She is the author of The Gods of Fate Trilogy now available from Dragonfly Publishing. Her previously self-published novel After Burn: Military Brats has been acquired by Harlequin and will be released in 2015 with a second book in that series to follow. Her newest YA steampunk novel, EXTRACTED: The Lost Imperials book 1, co-written with Tyler H. Jolley is now available everywhere books are sold and her newest YA novel, Losing Logan, is due for release in 2014 from Clean Teen Publishing.






Want to READ MORE from Clean Teen Publishing? Check out our huge selection of amazing reads! There’s sure to be something for every reader!

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Imitation (Clone Chronicles #1)

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Imitation

“Everyone is exactly like me. There is no one like me.

Ven wrestles with these contradicting truths every day. A clone of wealthy eighteen-year-old Raven Rogen, Ven knows everything about the girl she was created to serve: the clothes she wears, the boys she loves, the friends she loves to hate. Yet she’s never met the Authentic Raven face-to-face.

Imitations like Ven only get to leave the lab when they’re needed—to replace a dead Authentic, donate an organ, or complete a specific mission. And Raven has never needed Ven . . . until now.

When there is an attack on Raven’s life, Ven is thrust into the real world, posing as Raven to draw out the people who tried to harm her. But as Ven dives deeper into Raven’s world, she begins to question everything she was ever told. She exists for Raven, but is she prepared to sacrifice herself for a girl she’s never met?”

-Taken from Goodreads

I’d like to thank NetGalley and Alloy Entertainment for providing me with a free copy in exchange for an honest review.

This had a very interesting concept, what with clones being made and kept in handy for whenever they are needed. Ven is one of them, and she is called into action after someone attacks her original. While it is not exactly explored, the idea that clones are not that identical to their ‘originals’ (genotype does not equal phenotype) is present throughout the book.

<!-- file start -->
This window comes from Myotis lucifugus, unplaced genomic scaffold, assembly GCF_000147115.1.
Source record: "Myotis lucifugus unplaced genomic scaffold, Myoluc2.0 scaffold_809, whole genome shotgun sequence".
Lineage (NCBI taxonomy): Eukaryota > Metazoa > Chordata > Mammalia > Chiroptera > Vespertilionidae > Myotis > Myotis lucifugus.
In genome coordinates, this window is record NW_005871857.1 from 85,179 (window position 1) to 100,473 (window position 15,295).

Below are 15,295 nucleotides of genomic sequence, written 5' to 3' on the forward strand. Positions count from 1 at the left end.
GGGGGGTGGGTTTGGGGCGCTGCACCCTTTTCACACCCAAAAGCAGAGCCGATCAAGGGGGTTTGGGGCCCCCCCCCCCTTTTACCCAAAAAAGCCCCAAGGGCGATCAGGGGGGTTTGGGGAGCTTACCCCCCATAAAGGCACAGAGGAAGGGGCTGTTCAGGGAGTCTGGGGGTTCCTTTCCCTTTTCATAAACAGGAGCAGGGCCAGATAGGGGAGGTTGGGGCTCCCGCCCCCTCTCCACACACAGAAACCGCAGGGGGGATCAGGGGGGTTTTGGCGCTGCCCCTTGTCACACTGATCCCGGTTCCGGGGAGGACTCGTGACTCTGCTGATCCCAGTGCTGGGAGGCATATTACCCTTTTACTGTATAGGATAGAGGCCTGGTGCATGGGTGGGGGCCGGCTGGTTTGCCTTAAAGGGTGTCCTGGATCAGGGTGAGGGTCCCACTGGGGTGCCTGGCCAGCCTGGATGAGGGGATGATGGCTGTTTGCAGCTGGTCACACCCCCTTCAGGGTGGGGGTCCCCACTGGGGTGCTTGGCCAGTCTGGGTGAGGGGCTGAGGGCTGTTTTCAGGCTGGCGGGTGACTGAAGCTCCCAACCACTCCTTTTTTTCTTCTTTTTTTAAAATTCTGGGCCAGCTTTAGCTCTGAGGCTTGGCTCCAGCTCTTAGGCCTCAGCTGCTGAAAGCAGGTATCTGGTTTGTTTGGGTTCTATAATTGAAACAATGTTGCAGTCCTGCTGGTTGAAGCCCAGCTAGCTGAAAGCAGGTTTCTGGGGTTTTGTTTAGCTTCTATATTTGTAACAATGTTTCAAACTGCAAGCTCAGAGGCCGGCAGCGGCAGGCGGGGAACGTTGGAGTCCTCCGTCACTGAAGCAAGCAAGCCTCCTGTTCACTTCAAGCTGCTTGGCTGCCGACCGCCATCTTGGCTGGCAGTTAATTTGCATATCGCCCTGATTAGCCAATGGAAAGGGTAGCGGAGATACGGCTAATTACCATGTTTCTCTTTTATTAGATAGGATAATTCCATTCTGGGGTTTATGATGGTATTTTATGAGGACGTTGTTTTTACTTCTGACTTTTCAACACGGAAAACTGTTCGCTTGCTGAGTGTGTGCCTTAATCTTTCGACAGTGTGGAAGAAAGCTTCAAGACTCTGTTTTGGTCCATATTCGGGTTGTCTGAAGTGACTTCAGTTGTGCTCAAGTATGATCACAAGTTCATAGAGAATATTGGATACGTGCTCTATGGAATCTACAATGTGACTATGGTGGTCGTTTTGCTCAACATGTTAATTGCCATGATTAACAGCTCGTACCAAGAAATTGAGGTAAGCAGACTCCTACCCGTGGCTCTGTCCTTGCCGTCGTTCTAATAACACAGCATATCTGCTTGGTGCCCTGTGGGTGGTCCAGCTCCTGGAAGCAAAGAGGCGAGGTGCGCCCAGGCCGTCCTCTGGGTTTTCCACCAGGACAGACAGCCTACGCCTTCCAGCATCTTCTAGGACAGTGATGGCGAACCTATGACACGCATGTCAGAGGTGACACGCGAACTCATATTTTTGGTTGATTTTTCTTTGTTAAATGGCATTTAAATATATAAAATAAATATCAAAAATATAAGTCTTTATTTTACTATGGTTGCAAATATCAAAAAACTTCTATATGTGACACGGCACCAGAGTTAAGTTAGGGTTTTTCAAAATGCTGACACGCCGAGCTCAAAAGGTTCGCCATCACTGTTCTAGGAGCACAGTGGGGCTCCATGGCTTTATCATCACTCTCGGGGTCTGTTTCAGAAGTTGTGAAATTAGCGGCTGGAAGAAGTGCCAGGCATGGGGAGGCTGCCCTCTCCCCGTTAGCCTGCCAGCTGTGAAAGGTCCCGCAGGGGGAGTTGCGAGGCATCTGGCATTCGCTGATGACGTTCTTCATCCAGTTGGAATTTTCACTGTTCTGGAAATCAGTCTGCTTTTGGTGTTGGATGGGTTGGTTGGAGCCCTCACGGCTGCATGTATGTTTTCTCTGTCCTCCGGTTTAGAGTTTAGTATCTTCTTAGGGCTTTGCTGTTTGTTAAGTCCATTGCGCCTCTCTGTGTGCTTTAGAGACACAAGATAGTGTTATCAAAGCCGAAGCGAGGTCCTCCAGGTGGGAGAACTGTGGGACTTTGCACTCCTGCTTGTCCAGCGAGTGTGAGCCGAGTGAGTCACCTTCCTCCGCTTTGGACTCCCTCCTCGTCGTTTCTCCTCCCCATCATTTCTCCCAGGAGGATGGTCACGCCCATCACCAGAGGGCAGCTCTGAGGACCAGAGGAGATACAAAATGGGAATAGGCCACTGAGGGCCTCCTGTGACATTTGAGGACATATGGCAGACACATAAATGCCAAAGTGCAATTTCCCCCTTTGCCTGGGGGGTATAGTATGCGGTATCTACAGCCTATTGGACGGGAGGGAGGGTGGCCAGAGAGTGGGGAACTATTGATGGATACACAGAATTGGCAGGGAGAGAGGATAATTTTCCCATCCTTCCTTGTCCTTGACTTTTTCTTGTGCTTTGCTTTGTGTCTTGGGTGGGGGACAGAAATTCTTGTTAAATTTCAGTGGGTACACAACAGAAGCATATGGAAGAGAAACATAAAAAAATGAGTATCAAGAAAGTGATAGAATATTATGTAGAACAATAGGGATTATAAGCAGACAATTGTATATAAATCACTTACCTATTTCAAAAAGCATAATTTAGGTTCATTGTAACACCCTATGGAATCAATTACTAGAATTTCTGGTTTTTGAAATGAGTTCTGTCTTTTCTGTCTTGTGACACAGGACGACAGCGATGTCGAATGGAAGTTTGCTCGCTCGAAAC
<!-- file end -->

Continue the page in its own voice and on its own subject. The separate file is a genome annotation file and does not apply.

While I thought that Ven was a bit too meek at times, taking orders without question, that is how she was raised, trained, conditioned, I don’t know how to define it. It was nice to see her breaking out of it, becoming her own person.

In terms of plot, however, it wasn’t that developed. It was a plot with slow moments and then it would suddenly become full of action. Then it would get slow again. It was a bit too slow at times, verging on boring.

Soulprint

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Soulprint

“Alina Chase has spent her entire life in confinement. With the science of soul-printing now a reality, she is ‘protected’ for her own safety – and the safety of others – because her soul has done terrible things … or so she’s told. When Alina finally breaks out of prison, helped by a group of people with unclear motives, she begins to uncover clues left by her past life that only she can decipher. And she may not be as innocent as she once believed. Can Alina change her future, or is she fated to repeat her past and face the consequences? Perfect for fans of Sophie McKenzie.”

– Taken from Goodreads

I’d like to thank NetGalley and Bloomsbury Publishing Plc for providing me with a free copy in exchange for an honest review.

This had a really promising premise: soulprinting. In the same way that fingerprints are unique, so are souls. This means a soul can be traced from reincarnation to reincarnation, and that consequences of previous lives end up spilling into the present one. This is what happens to Alina. Because she had the misfortune of hosting June’s soul and because June was considered to be extremely dangerous, Alina spent her life locked in an island.

However, the execution of the premise leaves a lot to be desired if what you crave is action. There is not much action here. Well, there is, in the first few chapters. Then, it begins to drag and switches from action-packed to extremely philosophical. Halfway through, it seems the characters are more concerned with pondering whether or not the fact that a soul was bad in one life means it will be bad in the next life. Because of this, the thriller aspect fell apart, at least for me.

Black Ice

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Black Ice

“Sometimes danger is hard to see… until it’s too late.

Britt Pfeiffer has trained to backpack the Teton Range, but she isn’t prepared when her ex-boyfriend, who still haunts her every thought, wants to join her. Before Britt can explore her feelings for Calvin, an unexpected blizzard forces her to seek shelter in a remote cabin, accepting the hospitality of its two very handsome occupants—but these men are fugitives, and they take her hostage.